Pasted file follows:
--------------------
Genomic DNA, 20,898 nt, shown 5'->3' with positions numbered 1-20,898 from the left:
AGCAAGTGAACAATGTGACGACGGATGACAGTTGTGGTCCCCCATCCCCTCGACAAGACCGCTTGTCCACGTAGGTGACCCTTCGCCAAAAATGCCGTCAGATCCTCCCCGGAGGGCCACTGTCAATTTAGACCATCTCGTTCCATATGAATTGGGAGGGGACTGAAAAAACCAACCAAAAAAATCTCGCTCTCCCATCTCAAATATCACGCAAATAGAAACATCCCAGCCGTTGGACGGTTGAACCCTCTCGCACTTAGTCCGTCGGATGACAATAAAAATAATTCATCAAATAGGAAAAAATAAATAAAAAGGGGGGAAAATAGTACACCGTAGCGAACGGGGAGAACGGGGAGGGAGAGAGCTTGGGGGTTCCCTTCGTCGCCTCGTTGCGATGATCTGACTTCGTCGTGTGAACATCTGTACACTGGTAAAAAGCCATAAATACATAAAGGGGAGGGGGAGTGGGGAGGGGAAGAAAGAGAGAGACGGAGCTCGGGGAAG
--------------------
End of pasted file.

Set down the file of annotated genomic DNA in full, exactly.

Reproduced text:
Genomic DNA, 20,898 nt, shown 5'->3' with positions numbered 1-20,898 from the left:
AGCAAGTGAACAATGTGACGACGGATGACAGTTGTGGTCCCCCATCCCCTCGACAAGACCGCTTGTCCACGTAGGTGACCCTTCGCCAAAAATGCCGTCAGATCCTCCCCGGAGGGCCACTGTCAATTTAGACCATCTCGTTCCATATGAATTGGGAGGGGACTGAAAAAACCAACCAAAAAAATCTCGCTCTCCCATCTCAAATATCACGCAAATAGAAACATCCCAGCCGTTGGACGGTTGAACCCTCTCGCACTTAGTCCGTCGGATGACAATAAAAATAATTCATCAAATAGGAAAAAATAAATAAAAAGGGGGGAAAATAGTACACCGTAGCGAACGGGGAGAACGGGGAGGGAGAGAGCTTGGGGGTTCCCTTCGTCGCCTCGTTGCGATGATCTGACTTCGTCGTGTGAACATCTGTACACTGGTAAAAAGCCATAAATACATAAAGGGGAGGGGGAGTGGGGAGGGGAAGAAAGAGAGAGACGGAGCTCGGGGAAG